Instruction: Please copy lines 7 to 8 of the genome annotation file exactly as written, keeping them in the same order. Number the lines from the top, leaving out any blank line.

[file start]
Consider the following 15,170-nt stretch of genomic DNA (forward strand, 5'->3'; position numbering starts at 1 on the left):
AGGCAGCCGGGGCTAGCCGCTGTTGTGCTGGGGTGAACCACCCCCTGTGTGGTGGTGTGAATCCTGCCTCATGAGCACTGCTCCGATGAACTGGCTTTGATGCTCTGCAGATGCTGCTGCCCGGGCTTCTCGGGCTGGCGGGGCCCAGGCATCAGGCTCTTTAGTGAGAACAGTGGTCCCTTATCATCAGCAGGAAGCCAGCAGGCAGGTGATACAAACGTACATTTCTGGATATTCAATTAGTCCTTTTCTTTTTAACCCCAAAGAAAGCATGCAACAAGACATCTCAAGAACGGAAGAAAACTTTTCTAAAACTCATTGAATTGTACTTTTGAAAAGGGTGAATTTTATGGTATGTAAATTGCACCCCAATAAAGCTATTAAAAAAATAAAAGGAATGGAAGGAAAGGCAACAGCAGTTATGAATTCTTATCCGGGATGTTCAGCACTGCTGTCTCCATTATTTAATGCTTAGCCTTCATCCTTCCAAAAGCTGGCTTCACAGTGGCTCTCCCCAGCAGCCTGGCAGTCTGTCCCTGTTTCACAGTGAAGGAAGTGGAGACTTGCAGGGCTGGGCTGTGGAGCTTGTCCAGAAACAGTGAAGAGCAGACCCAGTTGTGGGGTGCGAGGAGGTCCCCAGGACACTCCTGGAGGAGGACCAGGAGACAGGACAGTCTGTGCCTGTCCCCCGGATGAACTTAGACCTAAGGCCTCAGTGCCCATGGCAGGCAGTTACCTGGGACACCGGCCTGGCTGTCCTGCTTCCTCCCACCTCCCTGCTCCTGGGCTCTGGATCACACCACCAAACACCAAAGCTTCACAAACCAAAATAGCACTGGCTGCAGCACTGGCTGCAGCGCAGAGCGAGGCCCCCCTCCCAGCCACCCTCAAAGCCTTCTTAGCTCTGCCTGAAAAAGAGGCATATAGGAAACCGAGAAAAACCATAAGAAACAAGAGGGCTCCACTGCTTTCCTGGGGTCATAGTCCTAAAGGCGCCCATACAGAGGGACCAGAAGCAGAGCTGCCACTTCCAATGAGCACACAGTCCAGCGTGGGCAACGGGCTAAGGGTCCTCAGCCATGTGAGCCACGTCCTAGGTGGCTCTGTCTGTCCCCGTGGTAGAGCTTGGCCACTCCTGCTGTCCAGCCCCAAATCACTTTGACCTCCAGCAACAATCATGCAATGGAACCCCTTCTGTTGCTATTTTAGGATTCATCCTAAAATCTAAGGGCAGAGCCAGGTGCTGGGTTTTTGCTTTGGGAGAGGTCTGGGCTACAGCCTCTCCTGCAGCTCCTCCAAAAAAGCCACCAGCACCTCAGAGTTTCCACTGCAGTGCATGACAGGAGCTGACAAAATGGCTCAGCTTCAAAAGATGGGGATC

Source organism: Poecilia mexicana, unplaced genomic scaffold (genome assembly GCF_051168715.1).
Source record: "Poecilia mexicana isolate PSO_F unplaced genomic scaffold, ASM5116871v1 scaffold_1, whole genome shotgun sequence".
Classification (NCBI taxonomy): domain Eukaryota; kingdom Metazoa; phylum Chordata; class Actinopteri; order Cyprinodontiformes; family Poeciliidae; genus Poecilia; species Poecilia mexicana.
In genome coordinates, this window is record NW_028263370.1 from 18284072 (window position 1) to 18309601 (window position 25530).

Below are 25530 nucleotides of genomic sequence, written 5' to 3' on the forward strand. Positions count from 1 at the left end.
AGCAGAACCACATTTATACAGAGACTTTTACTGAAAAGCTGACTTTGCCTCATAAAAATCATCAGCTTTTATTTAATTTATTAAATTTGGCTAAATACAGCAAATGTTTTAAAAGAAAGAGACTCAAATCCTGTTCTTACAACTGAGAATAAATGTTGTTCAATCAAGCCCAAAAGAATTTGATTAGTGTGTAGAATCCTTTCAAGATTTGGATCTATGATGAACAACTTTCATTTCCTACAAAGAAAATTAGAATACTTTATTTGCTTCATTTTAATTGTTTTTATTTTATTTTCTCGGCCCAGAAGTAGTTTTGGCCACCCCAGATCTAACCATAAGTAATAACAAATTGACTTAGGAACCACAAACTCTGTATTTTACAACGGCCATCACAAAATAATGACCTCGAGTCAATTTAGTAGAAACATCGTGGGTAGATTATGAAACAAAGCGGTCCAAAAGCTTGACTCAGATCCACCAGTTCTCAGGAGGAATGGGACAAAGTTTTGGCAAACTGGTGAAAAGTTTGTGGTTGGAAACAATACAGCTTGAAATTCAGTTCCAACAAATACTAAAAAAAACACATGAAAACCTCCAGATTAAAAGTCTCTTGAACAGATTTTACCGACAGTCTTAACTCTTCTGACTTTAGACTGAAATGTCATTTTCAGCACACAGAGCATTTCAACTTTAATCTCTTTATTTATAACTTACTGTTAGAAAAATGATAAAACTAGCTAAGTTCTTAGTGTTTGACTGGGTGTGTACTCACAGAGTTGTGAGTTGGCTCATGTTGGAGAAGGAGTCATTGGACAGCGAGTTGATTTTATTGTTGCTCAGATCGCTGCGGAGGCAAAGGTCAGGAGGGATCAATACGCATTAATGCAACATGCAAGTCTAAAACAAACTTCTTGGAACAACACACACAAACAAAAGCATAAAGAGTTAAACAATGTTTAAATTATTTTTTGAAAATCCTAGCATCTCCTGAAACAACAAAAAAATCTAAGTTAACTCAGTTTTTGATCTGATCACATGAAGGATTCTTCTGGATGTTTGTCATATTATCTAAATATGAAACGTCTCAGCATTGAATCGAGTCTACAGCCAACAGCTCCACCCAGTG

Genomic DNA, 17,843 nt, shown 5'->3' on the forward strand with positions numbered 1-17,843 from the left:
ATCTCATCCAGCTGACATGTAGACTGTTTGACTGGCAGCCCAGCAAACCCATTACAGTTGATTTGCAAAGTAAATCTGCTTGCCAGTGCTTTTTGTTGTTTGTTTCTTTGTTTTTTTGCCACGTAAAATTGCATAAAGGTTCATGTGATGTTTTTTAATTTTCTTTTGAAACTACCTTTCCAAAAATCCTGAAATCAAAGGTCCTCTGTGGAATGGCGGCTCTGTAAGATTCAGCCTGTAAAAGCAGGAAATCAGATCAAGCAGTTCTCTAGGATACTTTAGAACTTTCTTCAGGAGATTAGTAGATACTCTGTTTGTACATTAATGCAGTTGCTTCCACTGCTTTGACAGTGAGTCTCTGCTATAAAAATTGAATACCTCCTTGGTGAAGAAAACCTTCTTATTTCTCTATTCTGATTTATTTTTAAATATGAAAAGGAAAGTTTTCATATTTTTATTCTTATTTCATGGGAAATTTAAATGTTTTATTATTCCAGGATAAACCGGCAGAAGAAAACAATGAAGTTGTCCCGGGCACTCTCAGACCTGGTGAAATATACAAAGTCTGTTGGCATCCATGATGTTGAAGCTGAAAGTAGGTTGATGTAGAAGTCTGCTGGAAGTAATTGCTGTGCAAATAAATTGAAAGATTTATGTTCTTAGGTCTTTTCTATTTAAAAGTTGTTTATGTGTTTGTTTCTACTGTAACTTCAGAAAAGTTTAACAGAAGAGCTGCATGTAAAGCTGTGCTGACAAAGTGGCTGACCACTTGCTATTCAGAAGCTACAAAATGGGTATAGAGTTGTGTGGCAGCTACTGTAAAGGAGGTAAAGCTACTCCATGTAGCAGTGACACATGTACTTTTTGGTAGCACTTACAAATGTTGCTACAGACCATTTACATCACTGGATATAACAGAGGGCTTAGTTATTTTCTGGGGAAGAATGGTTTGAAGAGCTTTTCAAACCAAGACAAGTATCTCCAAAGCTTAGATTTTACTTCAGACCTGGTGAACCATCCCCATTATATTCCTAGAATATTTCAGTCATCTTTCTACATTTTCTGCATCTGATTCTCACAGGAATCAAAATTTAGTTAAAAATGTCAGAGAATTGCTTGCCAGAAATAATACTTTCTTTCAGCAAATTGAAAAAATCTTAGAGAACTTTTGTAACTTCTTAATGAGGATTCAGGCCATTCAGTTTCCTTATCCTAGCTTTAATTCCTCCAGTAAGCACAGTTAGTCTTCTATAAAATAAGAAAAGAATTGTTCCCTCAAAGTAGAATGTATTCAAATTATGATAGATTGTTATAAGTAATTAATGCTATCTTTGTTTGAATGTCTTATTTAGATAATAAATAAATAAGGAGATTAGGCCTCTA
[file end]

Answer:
Below are 25530 nucleotides of genomic sequence, written 5' to 3' on the forward strand. Positions count from 1 at the left end.
AGCAGAACCACATTTATACAGAGACTTTTACTGAAAAGCTGACTTTGCCTCATAAAAATCATCAGCTTTTATTTAATTTATTAAATTTGGCTAAATACAGCAAATGTTTTAAAAGAAAGAGACTCAAATCCTGTTCTTACAACTGAGAATAAATGTTGTTCAATCAAGCCCAAAAGAATTTGATTAGTGTGTAGAATCCTTTCAAGATTTGGATCTATGATGAACAACTTTCATTTCCTACAAAGAAAATTAGAATACTTTATTTGCTTCATTTTAATTGTTTTTATTTTATTTTCTCGGCCCAGAAGTAGTTTTGGCCACCCCAGATCTAACCATAAGTAATAACAAATTGACTTAGGAACCACAAACTCTGTATTTTACAACGGCCATCACAAAATAATGACCTCGAGTCAATTTAGTAGAAACATCGTGGGTAGATTATGAAACAAAGCGGTCCAAAAGCTTGACTCAGATCCACCAGTTCTCAGGAGGAATGGGACAAAGTTTTGGCAAACTGGTGAAAAGTTTGTGGTTGGAAACAATACAGCTTGAAATTCAGTTCCAACAAATACTAAAAAAAACACATGAAAACCTCCAGATTAAAAGTCTCTTGAACAGATTTTACCGACAGTCTTAACTCTTCTGACTTTAGACTGAAATGTCATTTTCAGCACACAGAGCATTTCAACTTTAATCTCTTTATTTATAACTTACTGTTAGAAAAATGATAAAACTAGCTAAGTTCTTAGTGTTTGACTGGGTGTGTACTCACAGAGTTGTGAGTTGGCTCATGTTGGAGAAGGAGTCATTGGACAGCGAGTTGATTTTATTGTTGCTCAGATCGCTGCGGAGGCAAAGGTCAGGAGGGATCAATACGCATTAATGCAACATGCAAGTCTAAAACAAACTTCTTGGAACAACACACACAAACAAAAGCATAAAGAGTTAAACAATGTTTAAATTATTTTTTGAAAATCCTAGCATCTCCTGAAACAACAAAAAAATCTAAGTTAACTCAGTTTTTGATCTGATCACATGAAGGATTCTTCTGGATGTTTGTCATATTATCTAAATATGAAACGTCTCAGCATTGAATCGAGTCTACAGCCAACAGCTCCACCCAGTG